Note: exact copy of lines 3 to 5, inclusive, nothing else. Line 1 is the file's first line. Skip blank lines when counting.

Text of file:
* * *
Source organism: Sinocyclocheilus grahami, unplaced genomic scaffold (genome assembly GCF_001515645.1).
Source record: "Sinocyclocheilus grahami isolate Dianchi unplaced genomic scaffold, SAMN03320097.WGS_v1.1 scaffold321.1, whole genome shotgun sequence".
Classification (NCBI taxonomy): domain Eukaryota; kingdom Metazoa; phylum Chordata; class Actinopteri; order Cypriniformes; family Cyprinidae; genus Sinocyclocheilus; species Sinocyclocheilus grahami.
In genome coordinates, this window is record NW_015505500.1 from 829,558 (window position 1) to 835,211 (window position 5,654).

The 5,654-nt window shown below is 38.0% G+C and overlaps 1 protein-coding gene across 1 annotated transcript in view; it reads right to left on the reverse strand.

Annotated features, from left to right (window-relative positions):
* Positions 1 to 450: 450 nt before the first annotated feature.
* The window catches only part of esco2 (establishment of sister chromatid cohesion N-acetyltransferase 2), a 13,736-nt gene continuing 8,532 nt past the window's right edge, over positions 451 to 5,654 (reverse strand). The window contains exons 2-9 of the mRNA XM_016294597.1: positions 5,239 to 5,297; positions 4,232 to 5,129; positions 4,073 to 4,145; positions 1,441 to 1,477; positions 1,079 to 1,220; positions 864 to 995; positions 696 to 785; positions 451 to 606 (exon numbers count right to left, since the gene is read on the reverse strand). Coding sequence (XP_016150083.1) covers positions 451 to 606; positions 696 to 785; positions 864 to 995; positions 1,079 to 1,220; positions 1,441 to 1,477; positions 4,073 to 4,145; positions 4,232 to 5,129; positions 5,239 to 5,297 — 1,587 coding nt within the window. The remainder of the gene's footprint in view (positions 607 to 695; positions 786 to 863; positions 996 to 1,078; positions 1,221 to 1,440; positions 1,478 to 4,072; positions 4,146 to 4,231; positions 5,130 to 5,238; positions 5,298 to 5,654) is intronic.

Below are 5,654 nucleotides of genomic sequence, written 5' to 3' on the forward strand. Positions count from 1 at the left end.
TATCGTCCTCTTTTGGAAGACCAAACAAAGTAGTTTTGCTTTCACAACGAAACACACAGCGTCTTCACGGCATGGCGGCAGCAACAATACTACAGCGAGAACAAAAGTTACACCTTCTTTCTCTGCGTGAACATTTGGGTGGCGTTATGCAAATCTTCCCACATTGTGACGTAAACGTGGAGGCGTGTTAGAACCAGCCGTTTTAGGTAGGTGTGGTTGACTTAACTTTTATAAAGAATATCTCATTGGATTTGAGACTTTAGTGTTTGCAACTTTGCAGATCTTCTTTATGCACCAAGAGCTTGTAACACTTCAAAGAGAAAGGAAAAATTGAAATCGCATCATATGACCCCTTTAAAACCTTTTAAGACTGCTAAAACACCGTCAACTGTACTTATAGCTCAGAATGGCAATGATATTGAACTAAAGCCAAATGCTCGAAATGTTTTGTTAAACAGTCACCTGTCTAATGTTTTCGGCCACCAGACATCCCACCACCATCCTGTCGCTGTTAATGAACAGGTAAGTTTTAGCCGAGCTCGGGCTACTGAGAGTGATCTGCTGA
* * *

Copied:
Classification (NCBI taxonomy): domain Eukaryota; kingdom Metazoa; phylum Chordata; class Actinopteri; order Cypriniformes; family Cyprinidae; genus Sinocyclocheilus; species Sinocyclocheilus grahami.
In genome coordinates, this window is record NW_015505500.1 from 829,558 (window position 1) to 835,211 (window position 5,654).

The 5,654-nt window shown below is 38.0% G+C and overlaps 1 protein-coding gene across 1 annotated transcript in view; it reads right to left on the reverse strand.